Do you use storytelling in your placemaking projects?
Storytelling is an important tool for communicating ideas about the future. The stories we tell about a place should be based on authentic content. I work with this theme along with visual communication as the head of the Places team at the Milk Studio. We help cities and developers create the content and story of a place while it’s still being transformed, and through strategies of temporary interventions and temporary activation. Rather than trying to describe how the space will be in the future, which can take many years to materialise for large urban regeneration projects, we look for opportunities to activate place before or during construction. In doing so, we help to build a destination while creating a network of potential partners who can occupy retail or catering space or lead a community programme in a future development.
What role do art and culture play in improving the overall design of public space?
Art and culture have always been an integral part of cities – by culture I also mean things like markets or social events in public spaces, not just high culture and art in galleries and theatres. The Canadian sociologist and economist Richard Florida has identified the creative community as a group of people who can influence the development of a neighbourhood, or even an entire city. This was confirmed by the transformation of Košice during the ECoC project. It has brought about the renovation of several important cultural and social spaces and institutions, as well as the revitalisation of public spaces and the growth of a community of innovative start-ups. One can also talk about the culture of public space – whether it is cared for, whether it is welcoming, barrier-free, a safe and inclusive environment to live in. The state of a public space reflects the values and functioning of a given society. Art can often reveal the potential of a place or highlight the value of something we take for granted. The intersection of art and public space is a big topic that I could probably write a whole book about!
How does the experience of living and working in London shape your work in Slovakia? Can you think of any cultural differences you have noticed between London and Bratislava in terms of the use and design of public space?
London is a metropolitan city on the pulse of the latest trends. Here, one is exposed not only to the multiplicity and diversity of people, but also to the multiplicity and diversity of ideas. It is a very competitive environment that also pushes people to be aware of their own path and direction if they want to succeed and progress. It sets up a mirror in which they have to find themselves – and their feet. At the same time, in the professional sphere, people have a well-tuned ability to work together because the complex problems that London has as a city require complex solutions and multi-disciplinary teams. And for a given team to be competent in relation to others, it needs to attract the best specialists and coordinate their input to produce both innovative and implementable solutions. I think it is the long-term experience in cross-disciplinary collaboration that we bring from London and apply in Slovakia. At the same time, the ability to look for compromise, not to see things in black and white, is probably another skill that we bring from the British environment. In Slovakia, we sometimes see the world too black and white and separate ourselves into isolated groups while hindering constructive dialogue and problem solving.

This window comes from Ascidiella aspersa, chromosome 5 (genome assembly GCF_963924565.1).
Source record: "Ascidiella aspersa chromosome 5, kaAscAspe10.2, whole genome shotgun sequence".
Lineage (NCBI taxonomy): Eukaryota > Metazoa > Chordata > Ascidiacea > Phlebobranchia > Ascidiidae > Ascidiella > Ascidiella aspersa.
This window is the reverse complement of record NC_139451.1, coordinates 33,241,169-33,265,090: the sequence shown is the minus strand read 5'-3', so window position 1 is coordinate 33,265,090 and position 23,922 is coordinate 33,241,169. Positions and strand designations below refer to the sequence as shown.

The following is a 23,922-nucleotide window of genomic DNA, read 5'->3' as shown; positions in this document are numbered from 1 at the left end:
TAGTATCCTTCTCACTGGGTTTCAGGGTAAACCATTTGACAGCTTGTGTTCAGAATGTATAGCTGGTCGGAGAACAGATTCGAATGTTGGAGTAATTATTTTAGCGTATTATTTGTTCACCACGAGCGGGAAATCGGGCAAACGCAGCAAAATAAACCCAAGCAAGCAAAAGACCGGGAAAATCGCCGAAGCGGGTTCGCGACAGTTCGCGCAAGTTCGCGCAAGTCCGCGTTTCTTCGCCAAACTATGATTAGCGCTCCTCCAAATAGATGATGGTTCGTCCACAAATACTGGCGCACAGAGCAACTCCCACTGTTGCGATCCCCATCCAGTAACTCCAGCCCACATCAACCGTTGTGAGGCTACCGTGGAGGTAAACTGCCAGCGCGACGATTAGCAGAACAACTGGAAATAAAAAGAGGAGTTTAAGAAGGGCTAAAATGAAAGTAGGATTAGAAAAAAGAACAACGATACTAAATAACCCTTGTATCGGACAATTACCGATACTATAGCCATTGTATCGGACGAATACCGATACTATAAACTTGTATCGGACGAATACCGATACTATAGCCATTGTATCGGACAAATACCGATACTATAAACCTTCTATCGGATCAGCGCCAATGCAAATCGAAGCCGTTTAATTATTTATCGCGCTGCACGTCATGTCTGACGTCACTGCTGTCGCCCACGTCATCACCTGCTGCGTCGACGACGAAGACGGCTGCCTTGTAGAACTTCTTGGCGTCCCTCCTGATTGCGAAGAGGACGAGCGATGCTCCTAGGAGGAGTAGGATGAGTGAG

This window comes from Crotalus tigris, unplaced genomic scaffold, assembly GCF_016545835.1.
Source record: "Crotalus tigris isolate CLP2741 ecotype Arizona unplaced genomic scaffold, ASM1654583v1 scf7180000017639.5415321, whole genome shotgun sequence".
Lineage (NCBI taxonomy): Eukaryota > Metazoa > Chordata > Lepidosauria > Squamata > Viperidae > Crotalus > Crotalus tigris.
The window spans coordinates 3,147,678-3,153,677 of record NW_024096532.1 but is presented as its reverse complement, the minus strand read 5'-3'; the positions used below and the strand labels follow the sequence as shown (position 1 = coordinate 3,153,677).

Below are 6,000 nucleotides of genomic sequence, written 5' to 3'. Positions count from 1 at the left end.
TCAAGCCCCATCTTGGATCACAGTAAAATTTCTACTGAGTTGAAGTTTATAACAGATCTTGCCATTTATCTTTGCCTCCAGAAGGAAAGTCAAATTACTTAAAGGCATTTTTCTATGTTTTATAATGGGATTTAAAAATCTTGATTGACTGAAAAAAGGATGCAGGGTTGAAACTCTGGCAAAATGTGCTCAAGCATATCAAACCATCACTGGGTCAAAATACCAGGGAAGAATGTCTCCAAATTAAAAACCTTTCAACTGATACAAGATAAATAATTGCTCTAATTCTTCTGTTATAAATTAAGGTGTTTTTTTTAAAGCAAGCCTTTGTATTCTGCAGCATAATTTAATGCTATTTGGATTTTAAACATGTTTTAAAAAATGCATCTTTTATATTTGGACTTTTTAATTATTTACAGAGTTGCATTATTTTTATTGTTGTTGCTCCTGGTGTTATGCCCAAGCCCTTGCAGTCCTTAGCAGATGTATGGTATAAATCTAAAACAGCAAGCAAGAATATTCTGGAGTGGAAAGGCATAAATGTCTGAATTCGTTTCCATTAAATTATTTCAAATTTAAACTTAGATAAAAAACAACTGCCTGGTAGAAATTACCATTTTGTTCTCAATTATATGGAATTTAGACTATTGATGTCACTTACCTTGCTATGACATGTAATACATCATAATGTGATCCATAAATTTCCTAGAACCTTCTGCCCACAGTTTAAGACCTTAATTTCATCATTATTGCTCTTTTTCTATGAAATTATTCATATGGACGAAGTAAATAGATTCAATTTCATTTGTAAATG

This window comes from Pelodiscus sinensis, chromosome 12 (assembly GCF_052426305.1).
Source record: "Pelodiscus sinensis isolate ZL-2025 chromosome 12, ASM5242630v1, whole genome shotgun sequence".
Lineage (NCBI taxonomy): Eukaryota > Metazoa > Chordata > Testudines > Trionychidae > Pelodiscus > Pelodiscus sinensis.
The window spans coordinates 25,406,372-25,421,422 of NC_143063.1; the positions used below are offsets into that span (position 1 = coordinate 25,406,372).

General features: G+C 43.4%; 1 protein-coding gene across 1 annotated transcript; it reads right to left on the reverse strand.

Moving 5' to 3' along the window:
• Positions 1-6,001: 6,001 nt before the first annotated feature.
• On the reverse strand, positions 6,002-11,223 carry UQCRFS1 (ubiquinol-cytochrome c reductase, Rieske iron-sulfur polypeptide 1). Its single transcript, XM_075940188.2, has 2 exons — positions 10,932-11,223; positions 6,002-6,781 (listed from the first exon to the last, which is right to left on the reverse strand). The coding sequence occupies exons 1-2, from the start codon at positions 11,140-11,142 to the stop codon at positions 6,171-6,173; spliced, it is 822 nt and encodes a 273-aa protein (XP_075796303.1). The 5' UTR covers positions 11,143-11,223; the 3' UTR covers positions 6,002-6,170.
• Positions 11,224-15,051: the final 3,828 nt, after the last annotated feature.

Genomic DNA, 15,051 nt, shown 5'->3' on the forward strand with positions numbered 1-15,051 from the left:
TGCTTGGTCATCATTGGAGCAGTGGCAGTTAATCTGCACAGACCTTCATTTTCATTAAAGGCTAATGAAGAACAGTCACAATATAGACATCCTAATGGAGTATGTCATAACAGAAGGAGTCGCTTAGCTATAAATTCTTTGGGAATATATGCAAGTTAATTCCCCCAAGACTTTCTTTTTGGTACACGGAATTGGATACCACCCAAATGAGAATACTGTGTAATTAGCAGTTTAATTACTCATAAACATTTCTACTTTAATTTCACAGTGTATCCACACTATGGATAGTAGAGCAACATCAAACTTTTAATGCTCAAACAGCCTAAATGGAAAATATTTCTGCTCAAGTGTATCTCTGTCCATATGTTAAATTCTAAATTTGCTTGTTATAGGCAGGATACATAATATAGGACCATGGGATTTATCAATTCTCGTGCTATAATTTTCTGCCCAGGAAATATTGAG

What new trends or innovations in placemaking are you excited about?
First of all, I am glad that the concept of placemaking is nowadays considered in Slovakia, at least among the professional public, urban institutions and investors, as an important part of the urban transformation of the city. A decade ago this was not the case, but today it is obvious that the creation of public space requires not only great design, but also thoughtful planning, good communication and community engagement. Innovations in data collection and evaluation will certainly be increasingly used to help cities in the processes of identifying problems, decision-making and measuring the success of projects. The plan to digitise urban planning processes in Slovakia may currently sound a bit like science fiction, but it also has huge potential to make municipalities more efficient in the future. Although temporary interventions in public space, such as the activation of public space, use of abandoned buildings, or testing of street transformations in favour of cycling and pedestrians, have been an established part of the city’s or private owners’ toolkit in the world’s metropolises for several decades, in Slovakia these interventions are still rather isolated and do not always produce systemic solutions. However, I think that in the environment of Slovak cities there is a great potential to use temporary interventions in a systemic way – i.e. under the guidance of urban programmes and initiatives, in order to stimulate permanent change and revitalisation of public spaces.
Invisible Mag is supported using public funding by Slovak Arts Council. The Slovak Arts Council is the main partner of the project.